Don’t count on forests to keep us cool

Scientists have discovered that over the past 25 years, many trees in the far north have been growing more slowly in the summertime.

And that’s bad news if you’re concerned about global warming. Andy Bunn is an ecologist at the Woods Hole Research Center in Massachusetts. Bunn studies boreal forests: conifer trees growing in Alaska, Canada, and northern Eurasia. He told EarthSky that scientists expected to find trees growing faster as Earth warms. In other words, he said, these trees should be ‘greening.’ Instead, biologists say, they’re growing more slowly or ‘browning.’

Andy Bunn: One of the few things that could make global warming less intense than it is is the assumption that as the climate warms, the boreal forests are going to be able to grow more intensely and soak up more carbon dioxide from the atmosphere.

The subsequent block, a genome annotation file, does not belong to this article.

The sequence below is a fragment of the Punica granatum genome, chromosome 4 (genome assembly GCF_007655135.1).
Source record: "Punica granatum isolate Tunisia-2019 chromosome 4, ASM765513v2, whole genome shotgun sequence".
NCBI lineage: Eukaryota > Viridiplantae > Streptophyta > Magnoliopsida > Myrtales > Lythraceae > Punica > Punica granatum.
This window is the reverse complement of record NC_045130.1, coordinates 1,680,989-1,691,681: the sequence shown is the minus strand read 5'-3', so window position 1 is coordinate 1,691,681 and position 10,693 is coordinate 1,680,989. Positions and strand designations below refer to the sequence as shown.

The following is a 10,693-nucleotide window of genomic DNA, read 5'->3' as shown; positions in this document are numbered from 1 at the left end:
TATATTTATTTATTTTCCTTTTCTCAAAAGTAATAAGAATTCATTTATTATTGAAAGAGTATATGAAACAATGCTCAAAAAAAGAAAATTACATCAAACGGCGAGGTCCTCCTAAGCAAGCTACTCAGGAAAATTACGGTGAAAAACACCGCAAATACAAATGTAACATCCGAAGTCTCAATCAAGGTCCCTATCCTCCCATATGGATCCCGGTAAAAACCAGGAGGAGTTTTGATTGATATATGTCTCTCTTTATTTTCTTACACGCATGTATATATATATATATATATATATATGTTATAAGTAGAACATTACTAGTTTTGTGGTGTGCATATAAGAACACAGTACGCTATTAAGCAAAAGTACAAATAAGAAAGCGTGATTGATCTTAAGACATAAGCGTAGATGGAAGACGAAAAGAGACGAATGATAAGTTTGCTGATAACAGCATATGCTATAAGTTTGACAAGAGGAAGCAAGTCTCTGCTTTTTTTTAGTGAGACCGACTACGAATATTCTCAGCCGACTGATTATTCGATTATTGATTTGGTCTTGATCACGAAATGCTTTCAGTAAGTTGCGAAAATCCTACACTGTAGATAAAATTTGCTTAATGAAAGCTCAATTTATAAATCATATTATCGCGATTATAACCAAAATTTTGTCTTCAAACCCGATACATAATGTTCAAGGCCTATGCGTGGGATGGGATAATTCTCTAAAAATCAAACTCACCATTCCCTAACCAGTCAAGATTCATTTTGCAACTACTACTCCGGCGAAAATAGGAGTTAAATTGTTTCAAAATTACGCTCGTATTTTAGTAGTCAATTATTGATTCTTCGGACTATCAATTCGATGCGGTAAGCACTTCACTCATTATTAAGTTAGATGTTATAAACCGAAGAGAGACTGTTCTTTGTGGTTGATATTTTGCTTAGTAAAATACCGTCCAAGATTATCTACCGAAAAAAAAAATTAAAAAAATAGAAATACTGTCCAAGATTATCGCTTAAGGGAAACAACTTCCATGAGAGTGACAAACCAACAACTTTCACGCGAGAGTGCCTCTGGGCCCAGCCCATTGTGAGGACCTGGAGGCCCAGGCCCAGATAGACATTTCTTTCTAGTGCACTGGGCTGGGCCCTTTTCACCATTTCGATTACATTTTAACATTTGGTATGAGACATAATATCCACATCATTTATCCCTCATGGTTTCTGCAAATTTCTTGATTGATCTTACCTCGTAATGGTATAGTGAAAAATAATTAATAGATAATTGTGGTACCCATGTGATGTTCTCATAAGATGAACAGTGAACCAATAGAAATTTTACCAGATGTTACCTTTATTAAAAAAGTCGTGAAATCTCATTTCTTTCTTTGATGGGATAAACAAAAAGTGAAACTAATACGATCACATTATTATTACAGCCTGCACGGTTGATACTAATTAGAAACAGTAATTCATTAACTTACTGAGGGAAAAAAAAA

As plants grow faster, they breathe in more of the heat-trapping gas carbon dioxide and store more of it in their roots, leaves, and wood. But the northern forests aren’t growing faster, as expected. They appear to be stressed by increasingly drier air and soil in the summer, which slows their growth and makes them more susceptible to fire and pests. Bunn told us he’s worried.

Andy Bunn: We thought that forests were going to be able to take more carbon dioxide out of the atmosphere and store it in the ground, and we’re in fact seeing that that might not be the case.

Our thanks to NASA: explore, discover, understand.

Our thanks to:
Andy Bunn
Post Doctoral Fellow
Woods Hole Research Center
Falmouth, MA

June 24, 2006

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